An MRI (or magnetic resonance imaging) scan is a painless radiology technique that has the distinct advantage of avoiding any form of x-ray radiation exposure.
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By using a strong magnetic field and pulses of radio waves to make images of structures inside the body, an MRI scan prevents a person from any exposure to X-Rays or any other damaging forms of radiation.
The MRI scanner itself is a tube surrounded by a giant circular magnet. A patient lies on a movable bed that is inserted into this magnet. Our body consists mainly of water, and water contains hydrogen atoms. Radio waves 10,000 to 30,000 times stronger than the magnetic field of the earth are then sent through the body. This affects the body’s hydrogen atoms, forcing the nuclei into a different position.
As the nuclei move back into place they send out radio waves of their own. The scanner picks up these signals and a computer turns them into a picture. This information is processed by a computer, and an MRI image is produced.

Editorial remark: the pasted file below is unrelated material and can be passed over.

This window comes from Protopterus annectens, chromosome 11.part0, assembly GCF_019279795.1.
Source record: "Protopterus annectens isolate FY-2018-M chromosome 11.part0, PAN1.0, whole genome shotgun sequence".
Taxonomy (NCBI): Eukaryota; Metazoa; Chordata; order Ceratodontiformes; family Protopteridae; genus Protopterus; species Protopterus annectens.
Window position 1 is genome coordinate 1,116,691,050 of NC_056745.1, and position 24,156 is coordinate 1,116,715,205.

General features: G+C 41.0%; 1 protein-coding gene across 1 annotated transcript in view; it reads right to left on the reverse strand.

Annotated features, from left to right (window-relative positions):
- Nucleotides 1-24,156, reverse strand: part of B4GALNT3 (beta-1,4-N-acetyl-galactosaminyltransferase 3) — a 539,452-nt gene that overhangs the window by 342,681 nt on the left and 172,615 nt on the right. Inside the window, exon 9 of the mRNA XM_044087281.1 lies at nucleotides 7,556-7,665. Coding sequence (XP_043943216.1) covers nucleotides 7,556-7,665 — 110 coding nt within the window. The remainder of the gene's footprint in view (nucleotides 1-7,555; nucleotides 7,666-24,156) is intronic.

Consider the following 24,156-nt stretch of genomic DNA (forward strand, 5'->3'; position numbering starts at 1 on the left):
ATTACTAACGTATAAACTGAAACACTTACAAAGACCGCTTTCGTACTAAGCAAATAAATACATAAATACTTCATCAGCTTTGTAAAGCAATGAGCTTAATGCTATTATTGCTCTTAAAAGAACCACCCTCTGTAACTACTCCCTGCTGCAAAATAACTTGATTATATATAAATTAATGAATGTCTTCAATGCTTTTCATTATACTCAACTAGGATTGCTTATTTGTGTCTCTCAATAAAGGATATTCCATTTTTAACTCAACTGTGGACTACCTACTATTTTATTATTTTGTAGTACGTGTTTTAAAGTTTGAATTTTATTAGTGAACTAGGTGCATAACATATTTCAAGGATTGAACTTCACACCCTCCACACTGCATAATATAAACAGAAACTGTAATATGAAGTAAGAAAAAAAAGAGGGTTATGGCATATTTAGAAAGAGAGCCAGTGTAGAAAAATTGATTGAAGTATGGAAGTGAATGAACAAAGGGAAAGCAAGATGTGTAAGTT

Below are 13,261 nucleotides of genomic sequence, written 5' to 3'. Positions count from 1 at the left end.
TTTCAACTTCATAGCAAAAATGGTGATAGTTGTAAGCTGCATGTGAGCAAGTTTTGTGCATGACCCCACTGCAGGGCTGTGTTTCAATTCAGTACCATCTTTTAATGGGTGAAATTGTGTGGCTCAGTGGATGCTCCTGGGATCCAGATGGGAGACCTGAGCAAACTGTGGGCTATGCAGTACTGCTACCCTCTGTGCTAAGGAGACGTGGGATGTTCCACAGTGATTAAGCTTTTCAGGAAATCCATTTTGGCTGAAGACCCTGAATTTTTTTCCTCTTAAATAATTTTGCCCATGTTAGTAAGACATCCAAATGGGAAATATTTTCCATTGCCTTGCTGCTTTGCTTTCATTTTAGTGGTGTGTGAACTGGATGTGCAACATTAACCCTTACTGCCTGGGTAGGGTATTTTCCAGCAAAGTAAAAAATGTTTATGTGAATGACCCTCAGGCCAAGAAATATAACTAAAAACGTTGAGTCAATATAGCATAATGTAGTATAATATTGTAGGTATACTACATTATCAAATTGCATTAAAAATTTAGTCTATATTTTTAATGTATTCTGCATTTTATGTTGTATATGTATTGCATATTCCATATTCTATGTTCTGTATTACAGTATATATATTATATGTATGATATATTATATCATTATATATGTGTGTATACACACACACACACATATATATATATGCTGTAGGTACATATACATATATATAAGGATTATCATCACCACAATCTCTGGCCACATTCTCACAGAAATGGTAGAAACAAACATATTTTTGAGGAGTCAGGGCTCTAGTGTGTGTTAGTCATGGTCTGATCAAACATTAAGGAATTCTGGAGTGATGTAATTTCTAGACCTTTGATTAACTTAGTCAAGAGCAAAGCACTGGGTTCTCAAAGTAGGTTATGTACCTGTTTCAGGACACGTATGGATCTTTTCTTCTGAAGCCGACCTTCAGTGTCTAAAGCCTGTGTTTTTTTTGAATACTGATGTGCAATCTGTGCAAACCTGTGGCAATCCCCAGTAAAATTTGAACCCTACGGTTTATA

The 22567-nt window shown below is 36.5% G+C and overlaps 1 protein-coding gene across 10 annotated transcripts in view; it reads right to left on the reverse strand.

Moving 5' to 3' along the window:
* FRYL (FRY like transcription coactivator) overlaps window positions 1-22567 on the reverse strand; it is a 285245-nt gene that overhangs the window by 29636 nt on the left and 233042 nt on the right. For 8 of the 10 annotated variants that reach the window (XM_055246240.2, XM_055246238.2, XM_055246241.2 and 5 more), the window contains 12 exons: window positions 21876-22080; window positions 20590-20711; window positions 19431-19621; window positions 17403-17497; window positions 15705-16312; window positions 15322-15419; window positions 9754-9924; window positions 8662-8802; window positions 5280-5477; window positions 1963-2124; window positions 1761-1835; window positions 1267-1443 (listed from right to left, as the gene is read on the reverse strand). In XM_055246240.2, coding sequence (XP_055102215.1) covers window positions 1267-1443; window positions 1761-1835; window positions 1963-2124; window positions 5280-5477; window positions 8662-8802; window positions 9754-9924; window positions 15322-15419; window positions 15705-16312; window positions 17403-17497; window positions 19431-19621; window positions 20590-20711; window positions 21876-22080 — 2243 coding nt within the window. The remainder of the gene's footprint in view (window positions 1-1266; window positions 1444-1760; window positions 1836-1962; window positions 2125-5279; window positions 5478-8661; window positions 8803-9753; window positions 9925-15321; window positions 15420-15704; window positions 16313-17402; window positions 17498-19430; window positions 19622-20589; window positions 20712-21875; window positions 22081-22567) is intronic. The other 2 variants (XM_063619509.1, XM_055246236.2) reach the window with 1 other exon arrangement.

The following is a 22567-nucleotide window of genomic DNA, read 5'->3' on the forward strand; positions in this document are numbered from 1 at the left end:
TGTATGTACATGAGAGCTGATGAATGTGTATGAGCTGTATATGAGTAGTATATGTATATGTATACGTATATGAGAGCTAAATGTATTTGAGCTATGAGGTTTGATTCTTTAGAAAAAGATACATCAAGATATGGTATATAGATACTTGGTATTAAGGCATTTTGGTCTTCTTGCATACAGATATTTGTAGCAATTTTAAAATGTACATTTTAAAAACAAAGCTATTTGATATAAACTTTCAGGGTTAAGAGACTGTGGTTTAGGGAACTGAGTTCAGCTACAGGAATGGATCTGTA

Using an MRI scanner, it is possible to make very detailed images of almost all the tissue in the body. The tissue that has the least hydrogen atoms (such as bones) turns out dark, while the tissue that has many hydrogen atoms (such as fatty tissue) looks much brighter. It is even possible to gather data about the different types of tissues by changing the timing of the radiowave pulses.
MRI scans have been used since the beginning of the 1980s and may show problems that cannot be seen with other imaging methods. In many cases, Magnetic Resonance Imaging scans can give different information about structures in the body than can’t be seen with an X-ray, ultrasound, or computed tomography (CT) scans.
For some procedures, contrast agents, such as gadolinium, are used to increase the accuracy of the images.
MRI tests are usually done by Magnetic Resonance Imaging technologists. The images are usually interpreted by a radiologist, but some other types of qualified doctors can also interpret MRI scans
Source: Two Views
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